When you pull up /ZB on the Trade tab of thinkorswim, it pulls in the quotes for all the bond futures expiration dates, which are always in March, June, September, and/or December. The futures contract that's most actively traded, which is usually the one with the most volume and shortest amount of time left to expiration, is conveniently marked “Active."
Learn the benefits and risks of margin trading.
When you pull up /ZB on the Trade tab, you’ll also see plenty of Treasury bond futures options. The options have different expirations. The options will expire into, and are priced off, the futures contract with the corresponding expiration. For example, April, May, and June Treasury bond futures options expire into the June Treasury bond futures. September options expire into the September Treasury bond futures. The expirations on options are a little funky. Their final trading day is the last Friday that precedes by at least two business days the last business day of the month before the stated expiration month of the options. So June options stop trading on the third Friday of May. Options on bond futures are also American-style, meaning they can be exercised at any time before and including expiration, and are physically settled. That means you buy or sell one bond futures contract for each option that’s exercised or assigned.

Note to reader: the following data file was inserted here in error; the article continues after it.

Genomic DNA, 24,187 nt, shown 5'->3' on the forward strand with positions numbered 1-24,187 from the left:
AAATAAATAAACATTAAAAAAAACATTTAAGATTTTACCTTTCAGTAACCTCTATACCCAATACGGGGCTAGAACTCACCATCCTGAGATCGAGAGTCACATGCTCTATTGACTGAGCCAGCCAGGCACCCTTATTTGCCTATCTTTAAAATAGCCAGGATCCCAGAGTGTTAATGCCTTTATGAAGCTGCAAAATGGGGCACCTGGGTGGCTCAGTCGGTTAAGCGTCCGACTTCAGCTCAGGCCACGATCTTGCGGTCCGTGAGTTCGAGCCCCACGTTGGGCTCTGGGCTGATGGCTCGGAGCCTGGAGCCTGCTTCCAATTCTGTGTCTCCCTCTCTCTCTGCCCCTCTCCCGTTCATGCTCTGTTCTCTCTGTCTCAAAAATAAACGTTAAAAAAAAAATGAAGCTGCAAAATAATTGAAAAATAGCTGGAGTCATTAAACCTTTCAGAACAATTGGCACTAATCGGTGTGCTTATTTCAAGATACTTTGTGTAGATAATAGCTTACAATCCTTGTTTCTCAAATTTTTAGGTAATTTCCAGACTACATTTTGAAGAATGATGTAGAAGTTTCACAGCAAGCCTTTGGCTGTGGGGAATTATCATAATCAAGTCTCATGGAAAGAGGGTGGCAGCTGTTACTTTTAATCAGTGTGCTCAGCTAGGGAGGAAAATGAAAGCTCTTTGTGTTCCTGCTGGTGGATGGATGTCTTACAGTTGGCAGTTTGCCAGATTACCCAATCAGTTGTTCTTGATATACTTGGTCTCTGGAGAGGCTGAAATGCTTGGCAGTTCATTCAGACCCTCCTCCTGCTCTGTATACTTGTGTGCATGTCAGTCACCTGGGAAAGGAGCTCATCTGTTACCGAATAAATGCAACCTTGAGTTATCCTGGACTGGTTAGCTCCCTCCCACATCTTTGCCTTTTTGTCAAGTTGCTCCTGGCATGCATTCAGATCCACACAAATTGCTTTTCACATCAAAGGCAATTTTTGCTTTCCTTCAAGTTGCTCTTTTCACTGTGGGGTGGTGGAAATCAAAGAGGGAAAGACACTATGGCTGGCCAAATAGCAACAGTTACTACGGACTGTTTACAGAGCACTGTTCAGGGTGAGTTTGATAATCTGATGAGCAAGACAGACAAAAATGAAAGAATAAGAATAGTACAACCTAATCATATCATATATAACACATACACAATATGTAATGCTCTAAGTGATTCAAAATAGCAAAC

One primary difference between bond futures, options on futures, and equity options is point value. You’ll see bond futures quoted in 1/32nd increments and options in 1/64th increments. If /ZB has a price of 145’20, that means the price of the futures is 145 and 20/32nds. An option on /ZB might be “58 bid and “60 ask. That’s 58/64ths bid and 60/64ths ask. You multiply each of those by $1,000 to get the full point value, as a one-point change in bond futures or options is worth $1,000. To clarify further, if you sold a 147 call and bought a 148 call to create a vertical spread in /ZB for a net credit of “22, that credit is 22/64ths, and would generate $343.75 cash in your account. The max potential loss on the trade is the difference between the strikes of one point, which is worth $1,000, minus the credit. For example, $1,000 – $343.75 = $656.25. That’s also 42/64ths times $1,000. So, selling a one-point vertical in bond futures with a max profit of 22/64ths has a max potential loss of 42/64ths (before commissions).
As of February 2019, the margin requirement on each bond futures contract is approximately $2,800. The margin requirement for bond futures is set by the exchange and is subject to change at any time. Note that although the exchanges set the minimum margin requirements for futures, your broker may hold a higher margin requirement if it deems necessary. Margin requirements for bond options use a method called SPAN (standard portfolio analysis of risk), which determines the potential loss of the position based on different scenarios in the bond futures price, time, and volatility. It’s similar to portfolio margin for equity accounts.